The human ES cell lines expressed cell surface markers that characterize undifferentiated nonhuman primate ES and human EC cells, including stage-specific embryonic antigen (SSEA)–3, SSEA-4, TRA-l-60, TRA-1-81, and alkaline phosphatase (Fig. 3) (4, 5,15, 16). The globo-series glycolipid GL7, which carries the SSEA-4 epitope, is formed by the addition of sialic acid to the globo-series glycolipid Gb5, which carries the SSEA-3 epitope (17, 18). Thus, GL7 reacts with antibodies to both SSEA-3 and SSEA-4 (17, 18). Staining intensity for SSEA-4 on the human ES cell lines was consistently strong, but staining intensity for SSEA-3 was weak and varied both within and among colonies (Fig. 3, D and C). Because GL7 carries both the SSEA-4 and SSEA-3 epitopes and because staining for SSEA-4 was consistently strong, the relatively weak staining for SSEA-3 suggests a restricted access of the antibody to the SSEA-3 epitope. In common with human EC cells, the undifferentiated human ES cell lines did not stain for SSEA-1, but differentiated cells stained strongly for SSEA-l (15) (Fig. 3). Mouse inner cell mass cells, ES cells, and EC cells express SSEA-1 but do not express SSEA-3 or SSEA-4 (17, 19), suggesting basic species differences between early mouse and human development.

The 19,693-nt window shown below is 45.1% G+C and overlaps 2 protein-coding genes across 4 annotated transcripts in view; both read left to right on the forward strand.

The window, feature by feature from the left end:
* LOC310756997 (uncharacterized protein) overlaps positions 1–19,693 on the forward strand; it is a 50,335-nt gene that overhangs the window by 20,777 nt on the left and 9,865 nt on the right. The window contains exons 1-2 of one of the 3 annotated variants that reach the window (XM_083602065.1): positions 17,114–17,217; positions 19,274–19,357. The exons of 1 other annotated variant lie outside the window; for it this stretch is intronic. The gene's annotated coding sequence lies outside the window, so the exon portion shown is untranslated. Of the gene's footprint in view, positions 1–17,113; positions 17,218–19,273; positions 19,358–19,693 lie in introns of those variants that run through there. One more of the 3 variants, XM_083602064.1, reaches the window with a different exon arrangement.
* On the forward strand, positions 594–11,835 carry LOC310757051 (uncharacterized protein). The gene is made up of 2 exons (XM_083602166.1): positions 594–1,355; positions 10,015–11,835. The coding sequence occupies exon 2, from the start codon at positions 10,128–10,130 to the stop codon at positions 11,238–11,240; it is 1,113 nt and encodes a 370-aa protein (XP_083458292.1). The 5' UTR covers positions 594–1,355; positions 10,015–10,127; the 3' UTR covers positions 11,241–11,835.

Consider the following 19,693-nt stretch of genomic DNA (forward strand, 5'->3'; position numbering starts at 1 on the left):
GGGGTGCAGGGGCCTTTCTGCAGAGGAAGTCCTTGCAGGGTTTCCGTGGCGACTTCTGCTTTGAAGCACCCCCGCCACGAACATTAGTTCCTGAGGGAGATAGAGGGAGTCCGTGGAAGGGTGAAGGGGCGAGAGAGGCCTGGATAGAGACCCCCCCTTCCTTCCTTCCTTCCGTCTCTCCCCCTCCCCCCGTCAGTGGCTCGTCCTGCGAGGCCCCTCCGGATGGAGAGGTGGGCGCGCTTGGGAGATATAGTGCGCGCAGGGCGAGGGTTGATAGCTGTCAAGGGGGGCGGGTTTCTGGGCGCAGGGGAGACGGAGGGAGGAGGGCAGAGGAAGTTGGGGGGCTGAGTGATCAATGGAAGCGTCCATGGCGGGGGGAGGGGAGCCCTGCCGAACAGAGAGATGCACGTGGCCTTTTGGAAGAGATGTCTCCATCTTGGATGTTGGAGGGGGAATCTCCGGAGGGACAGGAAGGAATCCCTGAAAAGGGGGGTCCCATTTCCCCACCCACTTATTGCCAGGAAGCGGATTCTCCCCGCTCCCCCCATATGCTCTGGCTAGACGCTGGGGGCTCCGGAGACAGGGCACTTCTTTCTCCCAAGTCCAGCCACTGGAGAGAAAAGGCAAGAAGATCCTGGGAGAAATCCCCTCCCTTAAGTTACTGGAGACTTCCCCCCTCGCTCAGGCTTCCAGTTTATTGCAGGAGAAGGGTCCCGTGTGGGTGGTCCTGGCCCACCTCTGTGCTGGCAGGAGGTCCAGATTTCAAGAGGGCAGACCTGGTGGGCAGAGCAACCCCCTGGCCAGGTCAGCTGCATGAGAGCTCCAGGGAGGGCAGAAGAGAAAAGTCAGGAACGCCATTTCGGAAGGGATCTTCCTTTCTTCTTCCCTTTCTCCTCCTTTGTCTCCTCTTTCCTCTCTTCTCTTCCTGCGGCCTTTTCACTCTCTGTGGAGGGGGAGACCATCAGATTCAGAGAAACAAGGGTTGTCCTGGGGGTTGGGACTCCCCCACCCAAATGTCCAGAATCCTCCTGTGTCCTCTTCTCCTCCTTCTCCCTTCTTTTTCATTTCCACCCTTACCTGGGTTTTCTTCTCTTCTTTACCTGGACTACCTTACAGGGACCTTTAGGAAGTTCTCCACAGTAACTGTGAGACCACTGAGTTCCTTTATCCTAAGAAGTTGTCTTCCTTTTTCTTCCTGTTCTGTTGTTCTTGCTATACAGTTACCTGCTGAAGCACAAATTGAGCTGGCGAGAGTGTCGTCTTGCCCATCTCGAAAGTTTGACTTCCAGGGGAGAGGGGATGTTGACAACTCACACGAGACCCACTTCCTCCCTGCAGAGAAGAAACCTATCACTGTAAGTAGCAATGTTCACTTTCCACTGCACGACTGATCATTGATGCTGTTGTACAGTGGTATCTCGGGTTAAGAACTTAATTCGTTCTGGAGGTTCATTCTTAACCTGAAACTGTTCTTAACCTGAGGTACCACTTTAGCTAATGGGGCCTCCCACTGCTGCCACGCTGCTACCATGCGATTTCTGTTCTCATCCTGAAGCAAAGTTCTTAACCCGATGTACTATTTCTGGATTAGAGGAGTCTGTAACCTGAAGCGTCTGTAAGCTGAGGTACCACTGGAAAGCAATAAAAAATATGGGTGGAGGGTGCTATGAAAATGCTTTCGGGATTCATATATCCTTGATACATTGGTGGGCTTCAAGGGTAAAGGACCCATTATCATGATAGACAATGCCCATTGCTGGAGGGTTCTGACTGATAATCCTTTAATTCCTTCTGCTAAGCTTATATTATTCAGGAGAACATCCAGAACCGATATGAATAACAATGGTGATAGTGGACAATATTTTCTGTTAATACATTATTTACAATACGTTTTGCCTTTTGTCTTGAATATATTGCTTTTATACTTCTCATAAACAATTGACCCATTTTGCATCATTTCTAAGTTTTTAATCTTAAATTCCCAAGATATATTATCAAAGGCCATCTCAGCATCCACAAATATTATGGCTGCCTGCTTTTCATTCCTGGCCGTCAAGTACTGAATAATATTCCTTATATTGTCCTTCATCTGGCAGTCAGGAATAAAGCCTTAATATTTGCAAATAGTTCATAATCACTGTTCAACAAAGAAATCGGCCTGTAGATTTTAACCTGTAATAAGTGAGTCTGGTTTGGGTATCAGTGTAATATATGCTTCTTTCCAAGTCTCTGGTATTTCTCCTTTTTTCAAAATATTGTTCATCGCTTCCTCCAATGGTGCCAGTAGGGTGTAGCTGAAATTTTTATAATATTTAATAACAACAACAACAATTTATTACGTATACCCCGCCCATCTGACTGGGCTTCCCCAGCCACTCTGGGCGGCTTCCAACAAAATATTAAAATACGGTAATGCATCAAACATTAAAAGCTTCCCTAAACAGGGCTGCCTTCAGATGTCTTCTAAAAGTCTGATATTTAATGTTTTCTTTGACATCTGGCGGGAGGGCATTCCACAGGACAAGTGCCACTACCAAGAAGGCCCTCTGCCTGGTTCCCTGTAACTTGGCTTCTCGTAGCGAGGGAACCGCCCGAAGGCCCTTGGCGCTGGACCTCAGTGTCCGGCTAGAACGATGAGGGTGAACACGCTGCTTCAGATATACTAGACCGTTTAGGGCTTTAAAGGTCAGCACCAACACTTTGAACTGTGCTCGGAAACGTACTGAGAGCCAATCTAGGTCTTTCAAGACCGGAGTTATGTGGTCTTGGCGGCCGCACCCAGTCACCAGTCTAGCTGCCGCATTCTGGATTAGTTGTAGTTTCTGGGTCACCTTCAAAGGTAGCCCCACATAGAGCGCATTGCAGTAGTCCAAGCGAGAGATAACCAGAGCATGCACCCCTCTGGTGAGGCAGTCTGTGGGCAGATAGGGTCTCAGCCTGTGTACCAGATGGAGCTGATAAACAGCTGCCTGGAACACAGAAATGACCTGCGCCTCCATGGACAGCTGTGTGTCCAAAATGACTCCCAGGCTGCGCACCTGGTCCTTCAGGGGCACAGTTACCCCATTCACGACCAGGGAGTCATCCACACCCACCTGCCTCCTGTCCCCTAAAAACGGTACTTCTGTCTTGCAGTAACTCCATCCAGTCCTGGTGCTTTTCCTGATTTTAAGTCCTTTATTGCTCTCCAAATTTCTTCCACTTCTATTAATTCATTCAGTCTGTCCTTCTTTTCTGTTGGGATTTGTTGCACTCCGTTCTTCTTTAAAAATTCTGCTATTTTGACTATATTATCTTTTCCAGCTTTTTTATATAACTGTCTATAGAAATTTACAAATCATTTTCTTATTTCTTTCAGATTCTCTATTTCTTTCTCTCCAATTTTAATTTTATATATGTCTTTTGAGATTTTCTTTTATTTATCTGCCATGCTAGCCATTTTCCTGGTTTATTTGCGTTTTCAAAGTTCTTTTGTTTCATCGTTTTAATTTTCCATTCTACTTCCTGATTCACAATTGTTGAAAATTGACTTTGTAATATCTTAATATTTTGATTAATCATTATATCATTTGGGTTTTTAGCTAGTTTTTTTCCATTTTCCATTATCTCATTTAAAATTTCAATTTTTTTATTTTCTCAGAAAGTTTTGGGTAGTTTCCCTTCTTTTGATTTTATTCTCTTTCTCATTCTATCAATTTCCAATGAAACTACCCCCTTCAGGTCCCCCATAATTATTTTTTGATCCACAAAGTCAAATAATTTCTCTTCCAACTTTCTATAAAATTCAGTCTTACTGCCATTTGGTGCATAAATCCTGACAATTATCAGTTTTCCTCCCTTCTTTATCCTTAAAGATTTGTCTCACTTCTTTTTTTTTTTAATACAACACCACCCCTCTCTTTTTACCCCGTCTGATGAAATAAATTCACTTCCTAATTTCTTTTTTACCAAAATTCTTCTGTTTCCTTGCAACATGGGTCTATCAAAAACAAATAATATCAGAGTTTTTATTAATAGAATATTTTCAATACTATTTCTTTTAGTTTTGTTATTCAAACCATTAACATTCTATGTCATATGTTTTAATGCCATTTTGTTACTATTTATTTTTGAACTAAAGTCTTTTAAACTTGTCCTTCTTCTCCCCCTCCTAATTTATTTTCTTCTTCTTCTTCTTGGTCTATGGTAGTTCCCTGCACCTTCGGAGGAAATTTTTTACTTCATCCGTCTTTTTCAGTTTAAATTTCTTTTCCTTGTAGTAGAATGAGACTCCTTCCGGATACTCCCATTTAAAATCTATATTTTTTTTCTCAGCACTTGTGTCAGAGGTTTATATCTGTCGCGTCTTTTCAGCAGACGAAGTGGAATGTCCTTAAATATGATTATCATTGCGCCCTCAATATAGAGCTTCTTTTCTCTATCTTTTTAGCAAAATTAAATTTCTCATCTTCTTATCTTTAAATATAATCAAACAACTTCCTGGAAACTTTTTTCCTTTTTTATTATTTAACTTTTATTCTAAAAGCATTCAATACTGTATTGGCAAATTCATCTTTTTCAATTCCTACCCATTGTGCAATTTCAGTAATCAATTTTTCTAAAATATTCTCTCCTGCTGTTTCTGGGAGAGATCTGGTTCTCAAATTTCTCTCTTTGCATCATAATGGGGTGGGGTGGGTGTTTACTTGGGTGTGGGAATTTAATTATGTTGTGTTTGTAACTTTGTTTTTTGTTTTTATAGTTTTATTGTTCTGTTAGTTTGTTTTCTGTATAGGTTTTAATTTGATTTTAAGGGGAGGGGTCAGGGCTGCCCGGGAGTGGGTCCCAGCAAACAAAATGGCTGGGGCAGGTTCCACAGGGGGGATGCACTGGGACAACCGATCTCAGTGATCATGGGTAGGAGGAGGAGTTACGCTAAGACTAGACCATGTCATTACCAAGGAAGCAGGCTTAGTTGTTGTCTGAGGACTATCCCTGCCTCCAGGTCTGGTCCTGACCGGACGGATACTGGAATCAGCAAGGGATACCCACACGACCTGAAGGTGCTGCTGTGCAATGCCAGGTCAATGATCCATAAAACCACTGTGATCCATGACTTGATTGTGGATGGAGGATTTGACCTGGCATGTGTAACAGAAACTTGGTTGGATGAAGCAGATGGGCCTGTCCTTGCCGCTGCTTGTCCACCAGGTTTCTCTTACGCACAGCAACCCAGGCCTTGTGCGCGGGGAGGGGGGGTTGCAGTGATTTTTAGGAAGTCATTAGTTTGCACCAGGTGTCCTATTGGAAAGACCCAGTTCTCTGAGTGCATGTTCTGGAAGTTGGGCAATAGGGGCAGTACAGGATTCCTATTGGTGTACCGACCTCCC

The human ES cell lines were derived by the selection and expansion of individual colonies of a uniform, undifferentiated morphology, but none of the ES cell lines was derived by the clonal expansion of a single cell. The uniform undifferentiated morphology that is shared by human ES and nonhuman primate ES cells and the consistent expression by the human ES cell lines of cell surface markers that uniquely characterize primate ES and human EC cells make it extremely unlikely that a mixed population of precursor cells was expanded. However, because the cell lines were not cloned from a single cell, we cannot rule out the possibility that there is some variation in developmental potential among the undifferentiated cells, in spite of their homogeneous appearance.